Ex-Falantil Guerrilla Says: Get Australian Hands Off East Timor!

An interesting look into what’s happening in East Timor, especially within it’s relations with “the saviour” Australia – sent in by Shah in Melbourne, taken from Socialist Alternative (SA) magazine, issue 129, June 2008

Ex-Falantil guerrilla says get Australian hands off East Timor!
Socialist Alternative’s Cipi Morgan spoke to former Timorese resistance fighter and now author and activist Naldo Rei.

I met Naldo in 1999 at a refugee centre in East Hills, Sydney. I was there visiting young friends – new arrivals from East Timor and Kosovo. When Naldo arrived at the camp all the Timorese children shrieked with excitement and the centre suddenly transformed into a party.

People – including the Kosovars formed circles and danced the “Tebe Rai”, a traditional circle-dance with a popular song from the Independence movement. The Timorese children told me then: “That’s Naldo from the Falantil East Timor’s freedom fighting guerrilla army.” Over the years I got to know more of Naldo’s story.

This month, Naldo is in Australia touring his book, Resistance, A Childhood Fighting For East Timor. The cover features a photograph of him with a megaphone, his long, trademark curly hair filling the picture. As a political-asylum seeker, he had toured Australia with the Free East Timor campaign, trying to garner support for the plight of hundreds of thousands of East Timorese suffering under brutal Indonesian occupation, sanctioned by Australia. Inside, there are pictures from other parts of his precarious and mostly horrible journey: as a child with his family, later as a child soldier, as a political prisoner in East Timor, and as an activist in Portugal, Indonesia and Australia.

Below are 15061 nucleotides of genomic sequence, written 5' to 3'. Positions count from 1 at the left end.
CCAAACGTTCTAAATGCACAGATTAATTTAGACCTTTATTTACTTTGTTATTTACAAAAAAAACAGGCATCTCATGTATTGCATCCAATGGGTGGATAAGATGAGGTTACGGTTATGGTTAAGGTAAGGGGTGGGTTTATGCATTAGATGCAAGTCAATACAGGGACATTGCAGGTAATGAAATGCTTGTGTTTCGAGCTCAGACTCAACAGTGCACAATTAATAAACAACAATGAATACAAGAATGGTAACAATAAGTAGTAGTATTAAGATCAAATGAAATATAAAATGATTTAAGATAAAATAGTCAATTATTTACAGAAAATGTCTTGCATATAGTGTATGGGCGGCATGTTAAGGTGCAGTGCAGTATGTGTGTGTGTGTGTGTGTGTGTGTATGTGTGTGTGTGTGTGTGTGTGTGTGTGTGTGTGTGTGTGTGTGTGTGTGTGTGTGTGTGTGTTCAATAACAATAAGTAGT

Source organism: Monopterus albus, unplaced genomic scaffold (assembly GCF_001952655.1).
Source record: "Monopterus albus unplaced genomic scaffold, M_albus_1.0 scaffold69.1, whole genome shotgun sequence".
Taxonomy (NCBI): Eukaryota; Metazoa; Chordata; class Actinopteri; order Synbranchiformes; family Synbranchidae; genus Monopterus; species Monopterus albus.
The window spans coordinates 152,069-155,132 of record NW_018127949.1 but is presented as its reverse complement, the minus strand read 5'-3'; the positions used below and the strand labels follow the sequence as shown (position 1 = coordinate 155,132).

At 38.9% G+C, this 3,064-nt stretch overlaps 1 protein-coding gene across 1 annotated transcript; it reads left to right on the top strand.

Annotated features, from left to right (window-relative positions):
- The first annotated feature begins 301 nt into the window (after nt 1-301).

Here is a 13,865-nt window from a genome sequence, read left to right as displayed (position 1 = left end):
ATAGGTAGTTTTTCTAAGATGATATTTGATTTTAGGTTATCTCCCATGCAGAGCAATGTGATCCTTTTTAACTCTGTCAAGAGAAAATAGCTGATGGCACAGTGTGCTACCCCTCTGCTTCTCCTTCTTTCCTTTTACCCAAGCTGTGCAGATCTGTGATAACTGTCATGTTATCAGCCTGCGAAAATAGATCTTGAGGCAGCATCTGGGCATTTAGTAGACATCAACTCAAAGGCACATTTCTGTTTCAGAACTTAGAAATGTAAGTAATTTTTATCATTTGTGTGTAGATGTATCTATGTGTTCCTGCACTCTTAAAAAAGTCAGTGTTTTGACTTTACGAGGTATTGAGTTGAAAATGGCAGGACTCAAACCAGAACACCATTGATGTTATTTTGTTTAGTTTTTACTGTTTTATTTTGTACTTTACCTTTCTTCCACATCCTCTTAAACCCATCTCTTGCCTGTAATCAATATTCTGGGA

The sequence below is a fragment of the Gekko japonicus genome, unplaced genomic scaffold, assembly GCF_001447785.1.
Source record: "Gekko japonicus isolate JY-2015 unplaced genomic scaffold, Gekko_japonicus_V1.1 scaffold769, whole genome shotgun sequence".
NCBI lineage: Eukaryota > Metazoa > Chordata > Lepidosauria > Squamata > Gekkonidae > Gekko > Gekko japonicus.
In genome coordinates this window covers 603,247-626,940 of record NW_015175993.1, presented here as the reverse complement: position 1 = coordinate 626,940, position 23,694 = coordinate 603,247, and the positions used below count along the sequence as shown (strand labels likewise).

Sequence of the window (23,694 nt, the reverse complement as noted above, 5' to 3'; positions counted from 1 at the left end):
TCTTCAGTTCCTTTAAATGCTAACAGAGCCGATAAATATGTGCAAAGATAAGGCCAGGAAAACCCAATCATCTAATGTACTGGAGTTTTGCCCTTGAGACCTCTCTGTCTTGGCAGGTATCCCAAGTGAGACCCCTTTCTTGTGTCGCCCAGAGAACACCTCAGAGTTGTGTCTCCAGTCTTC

One of the most beautiful parts of the book is written by his mother, Julia, when her husband had been taken by the army. (She didn’t yet know that he had been executed.) She recalls Naldo’s early determination to take up the struggle:

“When the army came to capture [Naldo] I was shocked and clung onto him as the soldiers pushed him into a jeep. I fought with them but they were so many and had guns surrounding us. I called on the sacredness of the land and the martyrs to protect him… I ran to protest at the army barracks but they said they did not know anything about it. After his release from prison I knew what [Naldo] wanted, so I let him go to follow in his father’s footsteps. It was very hard for me but I knew the only way for [Naldo] to find his father was through the struggle… I did not see him for many years.”

Naldo was nine years old when he left to join the clandestine resistance. In the many years before Julia would see her son again, he was part of the liberation struggle, at times fighting as a guerrilla, and often with activists from countries named above, who were also part of the movement. For those many years, figures like Xanana Gusmao and Jose Ramos Horta were Naldo’s comrades.

Today, however, Naldo talks of East Timor’s leaders in a different light.

What do you think about the presence of Australian troops in East Timor?